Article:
The current rate of urbanization, 32% is actually not that high. We should be aiming at 82%. This qill reduce the pressure on the infrastructure. If people start migrating to the cities, this will also increase the land holdings. Land holdings have been decreasing over the years, in 1971, the average was 3 hectres. This has come down to 1.1 hectres today. Two thirds of the land holdings are less than one hectre, and most of these are dry lands. People cannot survive on that, Dr Krishna. This situation, in turn leads to increase in crime in villages.

“The solution lies in making cities a better place to live in, more equitable to live in, and to allow people to migrate to the cities, with a better quality of life, with higher incomes and better facilities.

Vikas Aggarwal, chief technology officer, Microsoft highlighted the challenges that a structure faces , as it existence is threatened by the rapid urbanization that is taking place. Technology at some level impacts cities.

The biggest challenge, with the current slowdown, is the challenge of meeting the evolving needs of the citizens.   There is a clustering of verticals like education, health etc. Each of these verticals has a sub building block, for which technology has a solution.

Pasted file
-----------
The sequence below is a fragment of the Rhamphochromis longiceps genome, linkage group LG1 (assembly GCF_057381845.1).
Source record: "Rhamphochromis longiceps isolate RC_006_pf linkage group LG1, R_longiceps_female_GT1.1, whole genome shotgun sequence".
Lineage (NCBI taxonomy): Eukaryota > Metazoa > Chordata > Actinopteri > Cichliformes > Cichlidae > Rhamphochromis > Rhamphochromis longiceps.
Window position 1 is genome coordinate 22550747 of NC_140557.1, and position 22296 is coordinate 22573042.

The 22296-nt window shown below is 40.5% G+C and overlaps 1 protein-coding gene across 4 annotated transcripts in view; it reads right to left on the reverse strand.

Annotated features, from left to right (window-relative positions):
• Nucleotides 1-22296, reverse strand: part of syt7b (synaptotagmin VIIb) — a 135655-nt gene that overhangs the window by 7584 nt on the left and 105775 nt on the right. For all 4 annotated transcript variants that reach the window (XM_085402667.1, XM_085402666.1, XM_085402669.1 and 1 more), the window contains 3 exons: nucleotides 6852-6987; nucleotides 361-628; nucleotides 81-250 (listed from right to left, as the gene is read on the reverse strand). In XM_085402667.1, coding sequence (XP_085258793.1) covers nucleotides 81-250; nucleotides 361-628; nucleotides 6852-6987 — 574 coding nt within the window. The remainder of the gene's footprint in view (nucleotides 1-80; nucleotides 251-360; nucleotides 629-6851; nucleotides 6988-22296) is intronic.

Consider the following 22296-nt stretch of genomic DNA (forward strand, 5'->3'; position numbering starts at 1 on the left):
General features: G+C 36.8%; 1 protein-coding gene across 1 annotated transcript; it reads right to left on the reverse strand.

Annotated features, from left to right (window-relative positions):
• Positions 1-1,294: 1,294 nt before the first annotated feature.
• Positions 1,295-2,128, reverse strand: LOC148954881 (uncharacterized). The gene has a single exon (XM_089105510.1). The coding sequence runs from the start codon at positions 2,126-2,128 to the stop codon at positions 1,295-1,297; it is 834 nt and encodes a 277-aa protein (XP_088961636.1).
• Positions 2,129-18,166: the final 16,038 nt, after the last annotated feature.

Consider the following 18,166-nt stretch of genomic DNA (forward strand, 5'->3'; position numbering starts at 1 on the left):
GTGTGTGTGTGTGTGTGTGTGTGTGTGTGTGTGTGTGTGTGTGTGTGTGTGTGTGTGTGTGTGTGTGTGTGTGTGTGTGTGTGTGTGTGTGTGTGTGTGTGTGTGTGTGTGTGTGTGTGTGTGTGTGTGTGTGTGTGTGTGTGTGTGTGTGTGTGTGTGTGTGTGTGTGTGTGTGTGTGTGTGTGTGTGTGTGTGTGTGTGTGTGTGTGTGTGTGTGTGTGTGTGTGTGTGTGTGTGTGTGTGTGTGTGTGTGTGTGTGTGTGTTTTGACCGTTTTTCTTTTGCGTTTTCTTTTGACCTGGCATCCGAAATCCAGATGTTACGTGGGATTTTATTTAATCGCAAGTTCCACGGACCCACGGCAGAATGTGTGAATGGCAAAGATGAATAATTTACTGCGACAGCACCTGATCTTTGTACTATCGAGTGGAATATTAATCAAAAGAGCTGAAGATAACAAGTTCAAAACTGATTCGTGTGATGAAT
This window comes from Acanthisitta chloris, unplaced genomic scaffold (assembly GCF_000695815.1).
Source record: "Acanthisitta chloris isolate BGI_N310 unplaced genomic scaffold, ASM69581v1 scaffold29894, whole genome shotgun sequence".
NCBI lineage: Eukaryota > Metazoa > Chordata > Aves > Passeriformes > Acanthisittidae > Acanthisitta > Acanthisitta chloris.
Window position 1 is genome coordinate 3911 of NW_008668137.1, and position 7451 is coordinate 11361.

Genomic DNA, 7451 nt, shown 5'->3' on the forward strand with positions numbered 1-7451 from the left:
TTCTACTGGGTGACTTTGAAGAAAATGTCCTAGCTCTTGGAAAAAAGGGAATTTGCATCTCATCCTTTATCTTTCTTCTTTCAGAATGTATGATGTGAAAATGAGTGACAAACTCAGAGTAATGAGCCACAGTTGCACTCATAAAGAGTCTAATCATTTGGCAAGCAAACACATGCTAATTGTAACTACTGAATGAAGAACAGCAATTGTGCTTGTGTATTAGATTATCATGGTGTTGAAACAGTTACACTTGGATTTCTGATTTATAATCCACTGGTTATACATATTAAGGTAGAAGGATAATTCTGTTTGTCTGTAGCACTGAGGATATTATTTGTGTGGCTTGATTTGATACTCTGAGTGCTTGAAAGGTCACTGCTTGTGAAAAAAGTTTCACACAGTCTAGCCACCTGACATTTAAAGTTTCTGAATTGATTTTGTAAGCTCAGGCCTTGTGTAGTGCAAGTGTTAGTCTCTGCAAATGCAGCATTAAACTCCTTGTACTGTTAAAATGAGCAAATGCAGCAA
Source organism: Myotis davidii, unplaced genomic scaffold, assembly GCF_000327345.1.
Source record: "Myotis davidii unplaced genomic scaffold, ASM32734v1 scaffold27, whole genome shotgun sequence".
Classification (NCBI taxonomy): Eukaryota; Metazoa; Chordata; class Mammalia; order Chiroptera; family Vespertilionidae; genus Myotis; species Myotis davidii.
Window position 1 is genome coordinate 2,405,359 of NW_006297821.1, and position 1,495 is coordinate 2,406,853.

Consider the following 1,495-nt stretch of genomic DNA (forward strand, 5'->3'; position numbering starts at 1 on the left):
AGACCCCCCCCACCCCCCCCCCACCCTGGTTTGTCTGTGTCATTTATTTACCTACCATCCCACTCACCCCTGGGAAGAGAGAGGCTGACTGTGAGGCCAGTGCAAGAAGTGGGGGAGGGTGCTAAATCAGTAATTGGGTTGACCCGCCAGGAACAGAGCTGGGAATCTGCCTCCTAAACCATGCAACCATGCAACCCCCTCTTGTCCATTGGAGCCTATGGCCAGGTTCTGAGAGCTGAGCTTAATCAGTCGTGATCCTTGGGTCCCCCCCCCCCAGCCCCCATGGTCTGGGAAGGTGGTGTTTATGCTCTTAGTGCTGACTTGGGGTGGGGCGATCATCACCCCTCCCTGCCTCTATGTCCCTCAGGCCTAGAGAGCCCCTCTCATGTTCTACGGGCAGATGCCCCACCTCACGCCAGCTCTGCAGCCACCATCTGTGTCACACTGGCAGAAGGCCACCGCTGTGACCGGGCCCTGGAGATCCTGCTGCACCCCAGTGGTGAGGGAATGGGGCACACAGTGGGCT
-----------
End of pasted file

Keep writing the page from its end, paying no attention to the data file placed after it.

However, Vikas Aggarwal added that the real technology innovation lies in how we integrate these verticals together. The challenge was to note how we use the data collected from the various sources. Whether the data was actually being used or just being stored.

The company (Microsoft) has started adopting people first approach. It is engaging people, business and the government in a dialogue, in a real time communication mode, in which the company analyzes the needs required within the city. “How do we use technology to transform the operations and deliver what we have discovered,” said Aggarwal.

The solution to this was to create horizontal solutions so that intelligent dashboarding can be done, added the chief technology officer.

Safety is not a stand alone matter. Safe city comes from a city that is well planned, a city that offers equal opportunities. The law enforcement was one of the elements, but one that required attention. Aggarwal added that post 9/11, Microsoft has created solutions that connects various components together, solutions that create a dialogue between multiple agencies. These solutions range from mere surveillance to a nine member alert force. The company collects data from multiple sources and chalks out a solution using predictive analysis.

Rakesh Asthana, Commissioner of Police, Surat said that public participation and policing played a key role in implementing safe city project in the city. “The city is the diamond cutting hub of the world and it is also a textile hub. After the bomb blasts in 2007 we decided to use technology to ensure safety. We installed CCTV cameras in various important public locations. The response to these cameras has been good,” he said. Government created a trust which is called the Traffic Educational Trust with the Police Commissioner as the head. “We have collected 12 crore by meeting people and motivating them for the project,” he said.